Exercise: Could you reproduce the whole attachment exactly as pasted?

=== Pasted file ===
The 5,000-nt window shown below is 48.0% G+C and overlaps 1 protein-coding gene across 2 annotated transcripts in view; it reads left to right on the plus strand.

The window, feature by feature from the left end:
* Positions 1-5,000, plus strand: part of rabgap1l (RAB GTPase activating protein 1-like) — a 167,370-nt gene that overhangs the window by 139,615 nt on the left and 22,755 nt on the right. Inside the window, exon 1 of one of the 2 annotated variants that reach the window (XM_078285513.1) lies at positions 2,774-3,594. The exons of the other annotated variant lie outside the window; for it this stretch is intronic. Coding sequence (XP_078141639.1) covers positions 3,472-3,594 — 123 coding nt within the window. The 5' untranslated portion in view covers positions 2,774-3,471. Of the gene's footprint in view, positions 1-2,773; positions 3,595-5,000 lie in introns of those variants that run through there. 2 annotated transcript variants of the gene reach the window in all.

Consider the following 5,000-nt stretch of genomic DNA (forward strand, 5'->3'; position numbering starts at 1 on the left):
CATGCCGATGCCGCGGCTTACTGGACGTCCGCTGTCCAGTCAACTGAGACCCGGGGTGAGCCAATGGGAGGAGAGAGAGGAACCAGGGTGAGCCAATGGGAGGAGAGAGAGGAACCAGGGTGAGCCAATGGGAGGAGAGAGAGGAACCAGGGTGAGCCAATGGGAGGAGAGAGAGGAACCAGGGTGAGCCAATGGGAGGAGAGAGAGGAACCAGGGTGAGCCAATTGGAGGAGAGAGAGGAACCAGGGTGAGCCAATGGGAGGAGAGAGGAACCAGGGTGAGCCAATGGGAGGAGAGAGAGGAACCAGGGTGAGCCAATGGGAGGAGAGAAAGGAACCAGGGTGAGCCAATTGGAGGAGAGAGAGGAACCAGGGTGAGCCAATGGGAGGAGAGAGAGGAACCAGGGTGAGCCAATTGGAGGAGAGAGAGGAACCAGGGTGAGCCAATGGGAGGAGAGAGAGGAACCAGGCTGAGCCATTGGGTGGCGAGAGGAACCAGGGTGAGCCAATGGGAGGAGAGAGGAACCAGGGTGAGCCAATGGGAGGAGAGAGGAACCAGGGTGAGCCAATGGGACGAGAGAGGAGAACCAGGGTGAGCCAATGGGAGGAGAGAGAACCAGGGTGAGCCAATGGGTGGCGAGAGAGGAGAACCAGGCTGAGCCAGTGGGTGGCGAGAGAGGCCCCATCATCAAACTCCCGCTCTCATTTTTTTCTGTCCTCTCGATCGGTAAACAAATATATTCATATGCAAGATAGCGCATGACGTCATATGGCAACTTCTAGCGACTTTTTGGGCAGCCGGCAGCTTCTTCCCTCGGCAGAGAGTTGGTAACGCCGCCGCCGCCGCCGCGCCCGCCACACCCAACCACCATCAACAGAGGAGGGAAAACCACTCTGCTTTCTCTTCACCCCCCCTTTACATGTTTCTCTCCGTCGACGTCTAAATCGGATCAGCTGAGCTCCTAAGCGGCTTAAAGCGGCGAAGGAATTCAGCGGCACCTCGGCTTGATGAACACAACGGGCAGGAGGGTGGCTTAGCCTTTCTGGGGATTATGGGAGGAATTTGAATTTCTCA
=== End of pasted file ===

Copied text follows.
The 5,000-nt window shown below is 48.0% G+C and overlaps 1 protein-coding gene across 2 annotated transcripts in view; it reads left to right on the plus strand.

The window, feature by feature from the left end:
* Positions 1-5,000, plus strand: part of rabgap1l (RAB GTPase activating protein 1-like) — a 167,370-nt gene that overhangs the window by 139,615 nt on the left and 22,755 nt on the right. Inside the window, exon 1 of one of the 2 annotated variants that reach the window (XM_078285513.1) lies at positions 2,774-3,594. The exons of the other annotated variant lie outside the window; for it this stretch is intronic. Coding sequence (XP_078141639.1) covers positions 3,472-3,594 — 123 coding nt within the window. The 5' untranslated portion in view covers positions 2,774-3,471. Of the gene's footprint in view, positions 1-2,773; positions 3,595-5,000 lie in introns of those variants that run through there. 2 annotated transcript variants of the gene reach the window in all.

Consider the following 5,000-nt stretch of genomic DNA (forward strand, 5'->3'; position numbering starts at 1 on the left):
CATGCCGATGCCGCGGCTTACTGGACGTCCGCTGTCCAGTCAACTGAGACCCGGGGTGAGCCAATGGGAGGAGAGAGAGGAACCAGGGTGAGCCAATGGGAGGAGAGAGAGGAACCAGGGTGAGCCAATGGGAGGAGAGAGAGGAACCAGGGTGAGCCAATGGGAGGAGAGAGAGGAACCAGGGTGAGCCAATGGGAGGAGAGAGAGGAACCAGGGTGAGCCAATTGGAGGAGAGAGAGGAACCAGGGTGAGCCAATGGGAGGAGAGAGGAACCAGGGTGAGCCAATGGGAGGAGAGAGAGGAACCAGGGTGAGCCAATGGGAGGAGAGAAAGGAACCAGGGTGAGCCAATTGGAGGAGAGAGAGGAACCAGGGTGAGCCAATGGGAGGAGAGAGAGGAACCAGGGTGAGCCAATTGGAGGAGAGAGAGGAACCAGGGTGAGCCAATGGGAGGAGAGAGAGGAACCAGGCTGAGCCATTGGGTGGCGAGAGGAACCAGGGTGAGCCAATGGGAGGAGAGAGGAACCAGGGTGAGCCAATGGGAGGAGAGAGGAACCAGGGTGAGCCAATGGGACGAGAGAGGAGAACCAGGGTGAGCCAATGGGAGGAGAGAGAACCAGGGTGAGCCAATGGGTGGCGAGAGAGGAGAACCAGGCTGAGCCAGTGGGTGGCGAGAGAGGCCCCATCATCAAACTCCCGCTCTCATTTTTTTCTGTCCTCTCGATCGGTAAACAAATATATTCATATGCAAGATAGCGCATGACGTCATATGGCAACTTCTAGCGACTTTTTGGGCAGCCGGCAGCTTCTTCCCTCGGCAGAGAGTTGGTAACGCCGCCGCCGCCGCCGCGCCCGCCACACCCAACCACCATCAACAGAGGAGGGAAAACCACTCTGCTTTCTCTTCACCCCCCCTTTACATGTTTCTCTCCGTCGACGTCTAAATCGGATCAGCTGAGCTCCTAAGCGGCTTAAAGCGGCGAAGGAATTCAGCGGCACCTCGGCTTGATGAACACAACGGGCAGGAGGGTGGCTTAGCCTTTCTGGGGATTATGGGAGGAATTTGAATTTCTCA